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Documentary Shares Stories of Harassment Against Women in STEM

Scientist Jane Willenbring writes on a whiteboard
Jane Willenbring shares her story of harassment in science in the documentary "Picture A Scientist." | Sharon Shattuck & Ian Cheney

A recent documentary shines a light on the discrimination and harassment faced by women in science – and affords the chance to explore just how much more work remains to make the scientific enterprise equitable, said participants in a Dec. 9 virtual panel organized by AAAS on the film “Picture a Scientist.”

“We can put data down on a piece of paper and we can look at statistics and we can show you graphs over time,” said Cyndi Atherton, director of science at the Heising-Simons Foundation, which provided principal funding for “Picture a Scientist.” The film cites a report on sexual harassment in STEM released in 2018 by the National Academies of Sciences, Engineering and Medicine that estimates 50 percent of women faculty and staff in STEM have experienced sexual harassment.

“But when you have one woman tell a powerful story, it’s much more powerful,” Atherton said.

The documentary draws upon the stories of three women in science, which panelist Annabelle Lolinco, a Ph.D. candidate in chemistry at Iowa State University and co-chair of the National Science Policy Network’s Diversity, Equity and Inclusion Committee, called “humanizing and connecting.”

Nancy Hopkins, a biologist retired from MIT, relays her quest to secure an equitable amount of lab space, which grew into a comprehensive report on the status of women in science at the university in collaboration with her fellow female faculty members. Jane Willenbring, a geomorphologist, recounts the persistent harassment she faced as a graduate student in the field in Antarctica – and how she ultimately brought a formal complaint against her harasser. Raychelle Burks shares the ongoing insults she has faced as a Black woman in chemistry, slights that draw time and energy away from her research and teaching.

A drawing of an iceberg with text to the right of it
The film depicts discrimination against women as an iceberg, with more visible concerns like outright sexual harassment above the water and further indignities hidden below the surface. | Sharon Shattuck & Ian Cheney

Discrimination and harassment take many different forms, the film makes clear. While sexual advances and come-ons may receive the most attention, there is an entire “iceberg” of unwelcome slights hidden beneath the water’s surface that cannot be ignored, the film’s subjects note. Women of color also deal with additional challenges that white women do not face; Burks, for instance, describes in the film feeling simultaneously invisible and hyper-visible in science.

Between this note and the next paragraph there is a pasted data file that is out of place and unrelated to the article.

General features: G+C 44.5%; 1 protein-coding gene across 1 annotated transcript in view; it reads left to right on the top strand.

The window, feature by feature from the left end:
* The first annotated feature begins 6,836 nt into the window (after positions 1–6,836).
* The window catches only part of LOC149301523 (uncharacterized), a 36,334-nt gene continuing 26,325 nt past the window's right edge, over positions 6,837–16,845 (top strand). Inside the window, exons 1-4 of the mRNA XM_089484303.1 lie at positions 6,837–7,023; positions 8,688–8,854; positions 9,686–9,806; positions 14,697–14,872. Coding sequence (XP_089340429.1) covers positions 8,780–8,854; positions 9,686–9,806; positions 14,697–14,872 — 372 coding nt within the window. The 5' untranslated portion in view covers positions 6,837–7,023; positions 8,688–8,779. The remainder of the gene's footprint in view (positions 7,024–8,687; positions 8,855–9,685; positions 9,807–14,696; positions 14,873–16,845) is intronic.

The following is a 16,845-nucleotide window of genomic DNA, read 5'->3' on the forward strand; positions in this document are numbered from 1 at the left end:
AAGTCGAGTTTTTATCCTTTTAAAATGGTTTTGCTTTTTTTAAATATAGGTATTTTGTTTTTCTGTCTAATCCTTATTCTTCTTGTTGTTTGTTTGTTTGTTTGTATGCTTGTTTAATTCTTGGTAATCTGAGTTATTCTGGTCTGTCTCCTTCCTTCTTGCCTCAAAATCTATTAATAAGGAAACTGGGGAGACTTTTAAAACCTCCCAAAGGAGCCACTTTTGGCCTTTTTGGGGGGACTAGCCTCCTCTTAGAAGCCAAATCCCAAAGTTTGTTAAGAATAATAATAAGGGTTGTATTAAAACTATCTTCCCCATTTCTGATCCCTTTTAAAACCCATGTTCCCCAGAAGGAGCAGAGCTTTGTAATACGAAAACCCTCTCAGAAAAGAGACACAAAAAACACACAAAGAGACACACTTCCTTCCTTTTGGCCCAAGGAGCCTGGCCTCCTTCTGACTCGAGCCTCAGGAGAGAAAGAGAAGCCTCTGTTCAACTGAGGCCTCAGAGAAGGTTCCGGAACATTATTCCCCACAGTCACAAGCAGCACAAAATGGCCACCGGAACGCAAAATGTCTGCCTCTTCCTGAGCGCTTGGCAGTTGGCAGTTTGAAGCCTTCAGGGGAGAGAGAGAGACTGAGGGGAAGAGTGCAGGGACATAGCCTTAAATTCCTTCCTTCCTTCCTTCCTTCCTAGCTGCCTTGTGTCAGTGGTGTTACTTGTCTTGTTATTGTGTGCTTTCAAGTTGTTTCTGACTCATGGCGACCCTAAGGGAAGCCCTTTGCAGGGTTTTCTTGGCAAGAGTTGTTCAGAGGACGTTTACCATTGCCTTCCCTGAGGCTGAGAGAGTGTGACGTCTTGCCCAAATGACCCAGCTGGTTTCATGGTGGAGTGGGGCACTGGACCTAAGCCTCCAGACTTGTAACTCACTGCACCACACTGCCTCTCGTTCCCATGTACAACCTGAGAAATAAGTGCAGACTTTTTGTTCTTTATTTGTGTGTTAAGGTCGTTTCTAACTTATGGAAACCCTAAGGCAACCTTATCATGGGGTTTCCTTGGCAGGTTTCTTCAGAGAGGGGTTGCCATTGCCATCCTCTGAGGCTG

Panelist Shirley Malcom, senior adviser and director of AAAS’ SEA Change program, responded to that moment in the film. “It was heart-wrenching for me, because I have experienced the invisibility, the hyper-visibility issue my entire career,” said Malcom, noting that it was “depressing” to see young women of color still facing the same experiences nearly 50 years after the passage of Title IX, the federal law that prohibits discrimination in education based on sex.

The implementation of Title IX in 1972 has pushed universities to put in place structures and guidelines that help address discrimination and harassment against women, such as anonymous reporting for women to raise issues without having to fear undue consequences, said panelist Jean Morrison, provost and chief academic officer at Boston University.

The impact of Title IX “is indisputably far-reaching, but it is not a panacea,” added Art Coleman, co-founder and managing partner of EducationCounsel, who also served as deputy assistant secretary for civil rights in the Department of Education during the Clinton administration.

Panelists agreed that much more work is needed to instill systemic changes to create equity for women in science. They emphasized the importance of strong leadership at all levels of the institution and highlighted programs like AAAS’ SEA Change that encourage data-informed self-reflection at all levels of an institution to transform the culture and climate.

“That self-examination piece is so vital,” noted moderator Meredith Wadman, a reporter at Science.

Institutions must also be aware of how the COVID-19 pandemic is exacerbating existing inequalities, with women being disproportionately negatively impacted by the circumstances of COVID, panelists said. Studies have shown “a pronounced drop-off” in papers submitted by female authors, Morrison said.

“Institutions are going to have to figure out how to respond to this so we don’t lose a group of women to this differential impact,” she said.

Atherton summed up her mixed emotions at the progress that has been made and the work that remains to ensure equity for women in science. The film ends by noting that the glacier in Antarctica named after Willenbring’s harasser was renamed after he was fired from his role – it was changed to a Maori name, “Matataua,” meaning “a scout before the troops.” Willenbring was the scout, Atherton said, and the glacier renaming offers closure to her story.

Yet, Atherton added, “I envision a legion behind her that has experienced something similar that is waiting for their turn.”